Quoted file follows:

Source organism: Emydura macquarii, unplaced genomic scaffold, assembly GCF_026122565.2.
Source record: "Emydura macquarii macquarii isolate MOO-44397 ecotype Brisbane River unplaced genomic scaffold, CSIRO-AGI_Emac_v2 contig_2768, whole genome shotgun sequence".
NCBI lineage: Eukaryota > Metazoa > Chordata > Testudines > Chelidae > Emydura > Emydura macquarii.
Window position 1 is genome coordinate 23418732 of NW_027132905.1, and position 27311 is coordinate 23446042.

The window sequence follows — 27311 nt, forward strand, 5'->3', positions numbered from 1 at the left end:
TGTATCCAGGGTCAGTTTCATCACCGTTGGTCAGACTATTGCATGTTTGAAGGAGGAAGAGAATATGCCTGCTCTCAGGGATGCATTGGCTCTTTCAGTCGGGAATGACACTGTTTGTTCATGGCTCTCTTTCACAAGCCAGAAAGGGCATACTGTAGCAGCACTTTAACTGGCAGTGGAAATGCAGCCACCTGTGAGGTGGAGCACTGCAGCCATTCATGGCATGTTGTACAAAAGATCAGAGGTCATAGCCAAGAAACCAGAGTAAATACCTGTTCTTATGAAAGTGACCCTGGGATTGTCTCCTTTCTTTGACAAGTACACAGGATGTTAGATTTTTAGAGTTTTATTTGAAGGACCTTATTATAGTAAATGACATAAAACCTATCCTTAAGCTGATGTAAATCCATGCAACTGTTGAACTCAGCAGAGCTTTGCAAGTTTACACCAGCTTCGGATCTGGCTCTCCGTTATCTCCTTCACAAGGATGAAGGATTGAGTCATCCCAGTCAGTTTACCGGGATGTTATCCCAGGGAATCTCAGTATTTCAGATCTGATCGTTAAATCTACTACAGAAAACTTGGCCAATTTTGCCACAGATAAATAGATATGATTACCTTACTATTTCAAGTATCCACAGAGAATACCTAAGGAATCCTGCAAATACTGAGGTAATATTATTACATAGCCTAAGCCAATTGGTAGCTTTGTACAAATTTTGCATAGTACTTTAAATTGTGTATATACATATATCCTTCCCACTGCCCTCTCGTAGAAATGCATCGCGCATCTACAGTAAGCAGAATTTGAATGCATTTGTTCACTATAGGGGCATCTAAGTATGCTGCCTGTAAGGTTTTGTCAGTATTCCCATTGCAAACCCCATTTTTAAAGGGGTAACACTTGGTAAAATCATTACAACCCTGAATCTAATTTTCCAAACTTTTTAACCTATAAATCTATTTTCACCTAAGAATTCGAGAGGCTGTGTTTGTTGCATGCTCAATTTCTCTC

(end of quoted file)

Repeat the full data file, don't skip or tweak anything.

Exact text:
Source organism: Emydura macquarii, unplaced genomic scaffold, assembly GCF_026122565.2.
Source record: "Emydura macquarii macquarii isolate MOO-44397 ecotype Brisbane River unplaced genomic scaffold, CSIRO-AGI_Emac_v2 contig_2768, whole genome shotgun sequence".
NCBI lineage: Eukaryota > Metazoa > Chordata > Testudines > Chelidae > Emydura > Emydura macquarii.
Window position 1 is genome coordinate 23418732 of NW_027132905.1, and position 27311 is coordinate 23446042.

The window sequence follows — 27311 nt, forward strand, 5'->3', positions numbered from 1 at the left end:
TGTATCCAGGGTCAGTTTCATCACCGTTGGTCAGACTATTGCATGTTTGAAGGAGGAAGAGAATATGCCTGCTCTCAGGGATGCATTGGCTCTTTCAGTCGGGAATGACACTGTTTGTTCATGGCTCTCTTTCACAAGCCAGAAAGGGCATACTGTAGCAGCACTTTAACTGGCAGTGGAAATGCAGCCACCTGTGAGGTGGAGCACTGCAGCCATTCATGGCATGTTGTACAAAAGATCAGAGGTCATAGCCAAGAAACCAGAGTAAATACCTGTTCTTATGAAAGTGACCCTGGGATTGTCTCCTTTCTTTGACAAGTACACAGGATGTTAGATTTTTAGAGTTTTATTTGAAGGACCTTATTATAGTAAATGACATAAAACCTATCCTTAAGCTGATGTAAATCCATGCAACTGTTGAACTCAGCAGAGCTTTGCAAGTTTACACCAGCTTCGGATCTGGCTCTCCGTTATCTCCTTCACAAGGATGAAGGATTGAGTCATCCCAGTCAGTTTACCGGGATGTTATCCCAGGGAATCTCAGTATTTCAGATCTGATCGTTAAATCTACTACAGAAAACTTGGCCAATTTTGCCACAGATAAATAGATATGATTACCTTACTATTTCAAGTATCCACAGAGAATACCTAAGGAATCCTGCAAATACTGAGGTAATATTATTACATAGCCTAAGCCAATTGGTAGCTTTGTACAAATTTTGCATAGTACTTTAAATTGTGTATATACATATATCCTTCCCACTGCCCTCTCGTAGAAATGCATCGCGCATCTACAGTAAGCAGAATTTGAATGCATTTGTTCACTATAGGGGCATCTAAGTATGCTGCCTGTAAGGTTTTGTCAGTATTCCCATTGCAAACCCCATTTTTAAAGGGGTAACACTTGGTAAAATCATTACAACCCTGAATCTAATTTTCCAAACTTTTTAACCTATAAATCTATTTTCACCTAAGAATTCGAGAGGCTGTGTTTGTTGCATGCTCAATTTCTCTC